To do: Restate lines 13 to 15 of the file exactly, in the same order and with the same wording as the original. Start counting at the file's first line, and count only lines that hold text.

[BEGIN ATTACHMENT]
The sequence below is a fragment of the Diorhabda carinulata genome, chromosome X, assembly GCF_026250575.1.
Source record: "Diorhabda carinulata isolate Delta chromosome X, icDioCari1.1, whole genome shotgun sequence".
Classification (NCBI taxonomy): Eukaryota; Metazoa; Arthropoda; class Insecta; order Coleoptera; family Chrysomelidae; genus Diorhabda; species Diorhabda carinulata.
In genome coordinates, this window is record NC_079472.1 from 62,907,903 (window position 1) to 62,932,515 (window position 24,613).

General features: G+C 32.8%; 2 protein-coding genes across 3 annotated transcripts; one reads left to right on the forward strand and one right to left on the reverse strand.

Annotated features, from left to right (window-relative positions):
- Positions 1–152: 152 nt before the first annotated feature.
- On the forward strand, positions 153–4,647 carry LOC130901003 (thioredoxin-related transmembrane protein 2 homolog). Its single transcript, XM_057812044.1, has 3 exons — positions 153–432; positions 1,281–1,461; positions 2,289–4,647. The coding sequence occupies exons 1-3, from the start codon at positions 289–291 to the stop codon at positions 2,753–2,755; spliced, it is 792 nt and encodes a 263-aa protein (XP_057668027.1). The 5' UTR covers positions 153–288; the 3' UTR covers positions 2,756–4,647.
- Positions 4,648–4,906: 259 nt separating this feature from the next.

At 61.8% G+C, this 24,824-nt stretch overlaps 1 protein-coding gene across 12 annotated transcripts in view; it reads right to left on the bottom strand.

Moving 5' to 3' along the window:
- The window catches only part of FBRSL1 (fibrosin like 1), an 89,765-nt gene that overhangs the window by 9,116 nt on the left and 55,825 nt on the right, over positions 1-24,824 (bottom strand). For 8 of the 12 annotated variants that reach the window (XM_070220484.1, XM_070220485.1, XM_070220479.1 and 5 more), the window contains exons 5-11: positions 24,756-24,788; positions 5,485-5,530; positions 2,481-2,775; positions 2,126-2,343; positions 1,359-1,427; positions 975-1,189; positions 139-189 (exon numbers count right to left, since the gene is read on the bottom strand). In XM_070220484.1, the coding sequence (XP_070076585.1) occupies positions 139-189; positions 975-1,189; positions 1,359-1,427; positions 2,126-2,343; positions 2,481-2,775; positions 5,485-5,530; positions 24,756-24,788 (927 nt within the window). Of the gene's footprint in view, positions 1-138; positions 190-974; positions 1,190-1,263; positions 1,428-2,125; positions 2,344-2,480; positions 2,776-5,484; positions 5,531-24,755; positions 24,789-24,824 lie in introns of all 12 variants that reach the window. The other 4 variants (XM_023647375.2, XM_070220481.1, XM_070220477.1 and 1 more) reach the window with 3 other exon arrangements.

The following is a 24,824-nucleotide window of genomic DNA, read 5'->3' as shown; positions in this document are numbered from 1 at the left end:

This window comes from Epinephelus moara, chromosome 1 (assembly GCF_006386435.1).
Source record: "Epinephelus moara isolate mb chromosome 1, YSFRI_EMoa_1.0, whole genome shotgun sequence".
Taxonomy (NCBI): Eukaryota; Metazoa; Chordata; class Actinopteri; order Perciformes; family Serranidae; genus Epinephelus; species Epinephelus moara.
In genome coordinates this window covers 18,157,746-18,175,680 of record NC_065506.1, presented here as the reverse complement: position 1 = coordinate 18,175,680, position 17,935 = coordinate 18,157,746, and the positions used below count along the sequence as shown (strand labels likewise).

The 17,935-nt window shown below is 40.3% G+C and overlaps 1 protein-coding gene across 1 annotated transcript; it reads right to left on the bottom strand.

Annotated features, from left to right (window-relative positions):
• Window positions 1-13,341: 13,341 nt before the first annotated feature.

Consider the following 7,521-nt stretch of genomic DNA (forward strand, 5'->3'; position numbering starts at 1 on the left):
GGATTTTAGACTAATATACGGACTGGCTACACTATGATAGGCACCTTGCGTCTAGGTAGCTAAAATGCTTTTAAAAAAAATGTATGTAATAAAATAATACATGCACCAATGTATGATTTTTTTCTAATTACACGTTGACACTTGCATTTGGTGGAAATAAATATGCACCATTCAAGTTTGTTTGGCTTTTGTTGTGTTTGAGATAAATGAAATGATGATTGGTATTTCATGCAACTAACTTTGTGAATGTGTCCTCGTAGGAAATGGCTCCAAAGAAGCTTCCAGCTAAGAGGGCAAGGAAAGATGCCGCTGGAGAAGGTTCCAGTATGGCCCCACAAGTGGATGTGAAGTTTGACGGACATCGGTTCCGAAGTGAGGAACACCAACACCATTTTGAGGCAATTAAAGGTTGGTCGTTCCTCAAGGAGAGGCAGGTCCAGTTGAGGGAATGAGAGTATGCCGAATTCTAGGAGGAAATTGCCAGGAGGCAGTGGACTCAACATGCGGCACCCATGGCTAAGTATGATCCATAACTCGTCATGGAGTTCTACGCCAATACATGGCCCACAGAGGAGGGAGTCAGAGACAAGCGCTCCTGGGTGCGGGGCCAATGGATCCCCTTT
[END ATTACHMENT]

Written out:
The following is a 24,824-nucleotide window of genomic DNA, read 5'->3' as shown; positions in this document are numbered from 1 at the left end:

This window comes from Epinephelus moara, chromosome 1 (assembly GCF_006386435.1).
Source record: "Epinephelus moara isolate mb chromosome 1, YSFRI_EMoa_1.0, whole genome shotgun sequence".